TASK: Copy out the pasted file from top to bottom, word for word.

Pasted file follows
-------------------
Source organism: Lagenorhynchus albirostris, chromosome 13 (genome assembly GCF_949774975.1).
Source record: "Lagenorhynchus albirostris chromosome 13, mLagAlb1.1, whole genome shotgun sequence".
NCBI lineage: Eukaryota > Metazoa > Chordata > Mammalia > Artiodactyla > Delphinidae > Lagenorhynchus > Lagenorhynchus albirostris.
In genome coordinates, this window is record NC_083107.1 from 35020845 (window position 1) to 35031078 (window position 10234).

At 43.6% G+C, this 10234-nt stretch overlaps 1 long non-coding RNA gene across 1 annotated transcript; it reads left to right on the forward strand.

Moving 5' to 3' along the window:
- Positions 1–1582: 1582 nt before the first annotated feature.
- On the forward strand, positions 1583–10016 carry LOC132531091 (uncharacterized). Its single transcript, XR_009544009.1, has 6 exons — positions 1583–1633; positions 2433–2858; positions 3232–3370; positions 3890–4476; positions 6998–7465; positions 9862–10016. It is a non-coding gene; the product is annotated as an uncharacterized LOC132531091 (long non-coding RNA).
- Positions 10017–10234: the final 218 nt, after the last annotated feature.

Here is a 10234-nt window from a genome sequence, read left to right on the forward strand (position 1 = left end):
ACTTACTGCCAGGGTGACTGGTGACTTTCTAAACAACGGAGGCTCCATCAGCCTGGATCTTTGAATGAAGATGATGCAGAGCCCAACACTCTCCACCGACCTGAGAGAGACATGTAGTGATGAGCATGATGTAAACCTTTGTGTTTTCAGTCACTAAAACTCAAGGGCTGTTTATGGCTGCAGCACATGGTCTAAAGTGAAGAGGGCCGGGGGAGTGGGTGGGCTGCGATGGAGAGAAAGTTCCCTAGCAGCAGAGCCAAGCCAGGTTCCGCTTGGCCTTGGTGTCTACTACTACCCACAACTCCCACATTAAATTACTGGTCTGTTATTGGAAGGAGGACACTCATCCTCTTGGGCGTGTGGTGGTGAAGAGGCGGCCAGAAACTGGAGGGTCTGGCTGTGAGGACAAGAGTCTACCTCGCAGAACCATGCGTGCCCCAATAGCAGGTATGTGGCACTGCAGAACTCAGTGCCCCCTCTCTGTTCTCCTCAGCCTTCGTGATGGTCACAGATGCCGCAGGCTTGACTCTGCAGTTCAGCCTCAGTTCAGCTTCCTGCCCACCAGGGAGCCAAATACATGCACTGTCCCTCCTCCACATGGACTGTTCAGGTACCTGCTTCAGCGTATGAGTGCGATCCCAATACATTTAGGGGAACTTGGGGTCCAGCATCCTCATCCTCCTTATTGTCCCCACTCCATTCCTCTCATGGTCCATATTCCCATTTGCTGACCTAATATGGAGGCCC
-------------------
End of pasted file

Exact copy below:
Source organism: Lagenorhynchus albirostris, chromosome 13 (genome assembly GCF_949774975.1).
Source record: "Lagenorhynchus albirostris chromosome 13, mLagAlb1.1, whole genome shotgun sequence".
NCBI lineage: Eukaryota > Metazoa > Chordata > Mammalia > Artiodactyla > Delphinidae > Lagenorhynchus > Lagenorhynchus albirostris.
In genome coordinates, this window is record NC_083107.1 from 35020845 (window position 1) to 35031078 (window position 10234).

At 43.6% G+C, this 10234-nt stretch overlaps 1 long non-coding RNA gene across 1 annotated transcript; it reads left to right on the forward strand.

Moving 5' to 3' along the window:
- Positions 1–1582: 1582 nt before the first annotated feature.
- On the forward strand, positions 1583–10016 carry LOC132531091 (uncharacterized). Its single transcript, XR_009544009.1, has 6 exons — positions 1583–1633; positions 2433–2858; positions 3232–3370; positions 3890–4476; positions 6998–7465; positions 9862–10016. It is a non-coding gene; the product is annotated as an uncharacterized LOC132531091 (long non-coding RNA).
- Positions 10017–10234: the final 218 nt, after the last annotated feature.

Here is a 10234-nt window from a genome sequence, read left to right on the forward strand (position 1 = left end):
ACTTACTGCCAGGGTGACTGGTGACTTTCTAAACAACGGAGGCTCCATCAGCCTGGATCTTTGAATGAAGATGATGCAGAGCCCAACACTCTCCACCGACCTGAGAGAGACATGTAGTGATGAGCATGATGTAAACCTTTGTGTTTTCAGTCACTAAAACTCAAGGGCTGTTTATGGCTGCAGCACATGGTCTAAAGTGAAGAGGGCCGGGGGAGTGGGTGGGCTGCGATGGAGAGAAAGTTCCCTAGCAGCAGAGCCAAGCCAGGTTCCGCTTGGCCTTGGTGTCTACTACTACCCACAACTCCCACATTAAATTACTGGTCTGTTATTGGAAGGAGGACACTCATCCTCTTGGGCGTGTGGTGGTGAAGAGGCGGCCAGAAACTGGAGGGTCTGGCTGTGAGGACAAGAGTCTACCTCGCAGAACCATGCGTGCCCCAATAGCAGGTATGTGGCACTGCAGAACTCAGTGCCCCCTCTCTGTTCTCCTCAGCCTTCGTGATGGTCACAGATGCCGCAGGCTTGACTCTGCAGTTCAGCCTCAGTTCAGCTTCCTGCCCACCAGGGAGCCAAATACATGCACTGTCCCTCCTCCACATGGACTGTTCAGGTACCTGCTTCAGCGTATGAGTGCGATCCCAATACATTTAGGGGAACTTGGGGTCCAGCATCCTCATCCTCCTTATTGTCCCCACTCCATTCCTCTCATGGTCCATATTCCCATTTGCTGACCTAATATGGAGGCCC